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An unwelcome history that can cause new disciplinary problems

Published 18 July 2018

There is a well-known saying that there is no smoke without fire but it’s a dangerous approach to take in disciplinary matters.

Sandy had won a number of awards in recognition of her performance in the nine years that she had worked for a North East-based travel company.

She had also been the subject of a formal grievance from an ex-colleague, but was cleared of any wrongdoing after she was able to prove the complaint was malicious. This would prove to be significant in this case.

Another element of Sandy’s previous behaviour that would prove notable in this case, was the fact that five years earlier she was given a written warning following a disagreement with a customer.

She found herself in trouble again just two weeks after the company announced that it was restructuring the business and that it would need to start a redundancy consultation process.

Sandy had been dealing with a couple who wanted to book a Middle East cruise. The process took much longer than usual due to demands and complaints made by the couple, and it was just minutes before closing time when an admittedly exasperated Sandy was finally able to complete the booking.

When Sandy was summoned to her manager’ office two days later and asked about the booking she had no idea that anything was wrong. She described the booking, said it was difficult but that she eventually managed to get it sorted out to the satisfaction of the customers.

Sandy was horrified when she was informed that a complaint has been received that she had made a racial slur against the couple. She categorically denied the allegation but was suspended from work.

While Sandy was on suspension the redundancy consultation process was ongoing. It was announced that there would be a number of compulsory redundancies.

Sandy later received a letter with a date for a disciplinary hearing. The letter included the evidence to support the allegation of making a racist comment about customers.

Sandy feared the disciplinary process would be used to dismiss her meaning that one less person would need to be made redundant. She contacted the Castle Associates employee support centre for help.

Our representative was provided with all of the evidence to support the disciplinary allegation. It included an email from the ex-colleague, who had previously submitted a malicious grievance against Sandy when she was working for the company.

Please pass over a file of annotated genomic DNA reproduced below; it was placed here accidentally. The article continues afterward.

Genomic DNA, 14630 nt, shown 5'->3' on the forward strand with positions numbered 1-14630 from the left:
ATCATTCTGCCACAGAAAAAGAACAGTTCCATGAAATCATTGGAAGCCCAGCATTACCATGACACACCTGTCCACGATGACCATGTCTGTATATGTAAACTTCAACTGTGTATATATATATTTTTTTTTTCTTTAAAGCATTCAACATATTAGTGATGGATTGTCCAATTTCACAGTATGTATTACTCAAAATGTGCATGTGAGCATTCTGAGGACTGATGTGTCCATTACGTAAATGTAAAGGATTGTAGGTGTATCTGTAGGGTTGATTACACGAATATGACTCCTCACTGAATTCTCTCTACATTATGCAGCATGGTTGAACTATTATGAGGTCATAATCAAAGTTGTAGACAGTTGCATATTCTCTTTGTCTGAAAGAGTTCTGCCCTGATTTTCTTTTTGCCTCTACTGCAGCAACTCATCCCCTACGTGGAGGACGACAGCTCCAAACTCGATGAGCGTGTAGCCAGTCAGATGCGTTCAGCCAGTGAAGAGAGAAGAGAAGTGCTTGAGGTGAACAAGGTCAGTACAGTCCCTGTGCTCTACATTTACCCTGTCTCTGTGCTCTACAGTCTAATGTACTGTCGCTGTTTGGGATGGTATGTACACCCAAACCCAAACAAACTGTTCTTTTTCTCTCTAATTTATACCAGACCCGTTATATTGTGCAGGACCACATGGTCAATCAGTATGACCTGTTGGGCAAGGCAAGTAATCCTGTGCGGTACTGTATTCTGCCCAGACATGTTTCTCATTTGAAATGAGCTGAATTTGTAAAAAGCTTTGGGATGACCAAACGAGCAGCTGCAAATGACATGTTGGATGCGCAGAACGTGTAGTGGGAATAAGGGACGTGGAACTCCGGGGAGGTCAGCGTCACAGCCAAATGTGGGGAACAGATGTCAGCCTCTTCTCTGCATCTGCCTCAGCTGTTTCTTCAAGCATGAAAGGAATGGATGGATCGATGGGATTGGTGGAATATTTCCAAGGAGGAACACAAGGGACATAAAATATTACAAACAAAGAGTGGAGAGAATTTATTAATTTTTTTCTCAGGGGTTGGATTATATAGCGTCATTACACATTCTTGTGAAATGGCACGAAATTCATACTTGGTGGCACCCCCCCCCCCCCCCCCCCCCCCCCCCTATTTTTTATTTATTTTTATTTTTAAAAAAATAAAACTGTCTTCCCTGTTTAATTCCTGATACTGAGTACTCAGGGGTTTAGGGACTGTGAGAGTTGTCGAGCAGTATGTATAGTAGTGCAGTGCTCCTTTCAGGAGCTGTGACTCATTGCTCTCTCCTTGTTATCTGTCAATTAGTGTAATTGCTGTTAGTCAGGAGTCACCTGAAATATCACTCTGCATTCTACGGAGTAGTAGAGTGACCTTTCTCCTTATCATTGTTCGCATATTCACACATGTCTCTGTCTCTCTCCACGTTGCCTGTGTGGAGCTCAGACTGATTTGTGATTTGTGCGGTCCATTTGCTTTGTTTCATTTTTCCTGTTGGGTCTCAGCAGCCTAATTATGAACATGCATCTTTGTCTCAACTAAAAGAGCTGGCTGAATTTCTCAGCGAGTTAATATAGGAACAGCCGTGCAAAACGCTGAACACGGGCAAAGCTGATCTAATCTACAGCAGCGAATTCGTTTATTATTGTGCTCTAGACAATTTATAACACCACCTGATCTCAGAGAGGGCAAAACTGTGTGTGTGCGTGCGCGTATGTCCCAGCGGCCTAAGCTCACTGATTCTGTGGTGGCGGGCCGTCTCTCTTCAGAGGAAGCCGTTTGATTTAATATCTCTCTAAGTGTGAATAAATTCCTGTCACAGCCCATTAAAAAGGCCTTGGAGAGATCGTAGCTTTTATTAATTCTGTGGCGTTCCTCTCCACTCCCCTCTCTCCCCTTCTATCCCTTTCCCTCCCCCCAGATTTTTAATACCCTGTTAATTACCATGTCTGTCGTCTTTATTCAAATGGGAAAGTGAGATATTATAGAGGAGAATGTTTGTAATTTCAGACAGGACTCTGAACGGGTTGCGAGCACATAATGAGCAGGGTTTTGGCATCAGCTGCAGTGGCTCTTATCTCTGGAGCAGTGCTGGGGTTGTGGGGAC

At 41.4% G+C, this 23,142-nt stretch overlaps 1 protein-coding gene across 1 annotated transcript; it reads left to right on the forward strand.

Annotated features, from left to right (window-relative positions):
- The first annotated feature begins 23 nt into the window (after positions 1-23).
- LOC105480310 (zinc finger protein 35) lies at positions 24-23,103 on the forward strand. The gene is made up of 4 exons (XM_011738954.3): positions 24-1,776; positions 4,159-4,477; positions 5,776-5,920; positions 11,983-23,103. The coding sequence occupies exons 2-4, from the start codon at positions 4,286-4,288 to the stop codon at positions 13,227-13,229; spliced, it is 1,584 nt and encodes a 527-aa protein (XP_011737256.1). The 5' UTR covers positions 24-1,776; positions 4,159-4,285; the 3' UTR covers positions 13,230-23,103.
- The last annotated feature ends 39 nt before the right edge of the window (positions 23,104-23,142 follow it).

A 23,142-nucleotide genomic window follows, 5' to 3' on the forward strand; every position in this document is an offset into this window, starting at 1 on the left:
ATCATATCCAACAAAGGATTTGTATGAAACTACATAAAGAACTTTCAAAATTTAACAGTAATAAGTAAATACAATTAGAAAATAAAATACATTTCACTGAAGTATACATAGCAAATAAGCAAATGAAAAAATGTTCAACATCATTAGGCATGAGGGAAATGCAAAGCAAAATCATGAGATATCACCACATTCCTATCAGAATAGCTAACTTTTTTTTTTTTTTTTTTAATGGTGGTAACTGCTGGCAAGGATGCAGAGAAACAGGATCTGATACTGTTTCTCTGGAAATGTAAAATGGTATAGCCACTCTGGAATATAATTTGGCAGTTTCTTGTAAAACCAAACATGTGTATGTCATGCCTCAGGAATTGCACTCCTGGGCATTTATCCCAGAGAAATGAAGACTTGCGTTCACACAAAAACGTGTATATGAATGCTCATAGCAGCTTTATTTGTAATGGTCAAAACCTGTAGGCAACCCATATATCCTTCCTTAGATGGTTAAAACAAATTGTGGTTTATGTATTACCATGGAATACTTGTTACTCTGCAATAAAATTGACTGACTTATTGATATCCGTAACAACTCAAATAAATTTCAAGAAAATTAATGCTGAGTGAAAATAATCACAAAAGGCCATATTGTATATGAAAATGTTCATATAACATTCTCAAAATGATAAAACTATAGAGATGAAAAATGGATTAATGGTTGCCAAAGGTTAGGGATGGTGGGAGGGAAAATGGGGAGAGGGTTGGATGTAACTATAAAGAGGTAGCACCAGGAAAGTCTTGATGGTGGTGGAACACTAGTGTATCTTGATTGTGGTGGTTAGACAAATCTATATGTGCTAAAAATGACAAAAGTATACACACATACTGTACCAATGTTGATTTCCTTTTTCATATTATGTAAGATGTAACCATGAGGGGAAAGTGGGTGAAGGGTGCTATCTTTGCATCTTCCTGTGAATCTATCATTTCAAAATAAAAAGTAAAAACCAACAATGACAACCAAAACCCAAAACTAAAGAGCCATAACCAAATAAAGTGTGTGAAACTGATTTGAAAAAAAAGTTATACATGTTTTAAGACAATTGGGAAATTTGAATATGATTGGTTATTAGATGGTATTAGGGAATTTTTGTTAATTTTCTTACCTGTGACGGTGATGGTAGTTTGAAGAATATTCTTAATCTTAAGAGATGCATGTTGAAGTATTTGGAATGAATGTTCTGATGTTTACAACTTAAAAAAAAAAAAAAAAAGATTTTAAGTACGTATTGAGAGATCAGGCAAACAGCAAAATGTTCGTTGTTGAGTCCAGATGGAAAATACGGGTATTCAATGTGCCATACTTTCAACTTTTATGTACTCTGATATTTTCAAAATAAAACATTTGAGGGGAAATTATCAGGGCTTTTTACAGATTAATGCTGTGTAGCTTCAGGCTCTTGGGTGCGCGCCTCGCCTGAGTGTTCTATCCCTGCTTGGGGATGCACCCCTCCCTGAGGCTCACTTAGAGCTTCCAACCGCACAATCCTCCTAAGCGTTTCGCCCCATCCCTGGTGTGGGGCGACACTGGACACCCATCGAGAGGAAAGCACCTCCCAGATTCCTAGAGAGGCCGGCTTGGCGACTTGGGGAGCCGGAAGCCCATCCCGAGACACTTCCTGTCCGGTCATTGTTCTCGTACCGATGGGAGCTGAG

She was in the shop at the time waiting for another member of staff when she claimed she heard Sandy make the comment as the couple was walking out of the door after completing the booking.

This was the only evidence to directly support the allegation. Statements from colleagues said they had heard how difficult the customers had been, and one said it was obvious that Sandy was getting frustrated.

An investigation report written by the manager made reference to Sandy’s previous disciplinary warning and referred to this as being evidence to indicate this allegation was true.

Sandy informed our representative that CCTV footage should be available that may help her case. Our representative requested a copy of it and both he and Sandy were reviewed the footage prior to the start of the disciplinary hearing.

At the hearing our representative made it clear that Sandy denied the allegation. He also argued the complaint was clearly malicious and the evidence did not support the allegation as the CCTV showed other people much closer to Sandy at the time who never claimed to have heard what was said when the customers left.

He also argued that reference to Sandy’s previous disciplinary warning was unfair as it expired many years earlier and guidance in employment law means it should not be considered. Sandy was eventually cleared of the allegation.

After going through the redundancy consultation process Sandy kept her job before deciding to leave a few months later for a management position with a rival firm.

For free employment law advice or if you are affected or want information and support by any of the issues in this article please give us a call. 0333 772 0611

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For employment law advice or if you are affected or want information and support by any of the issues in this article please give us a call. 

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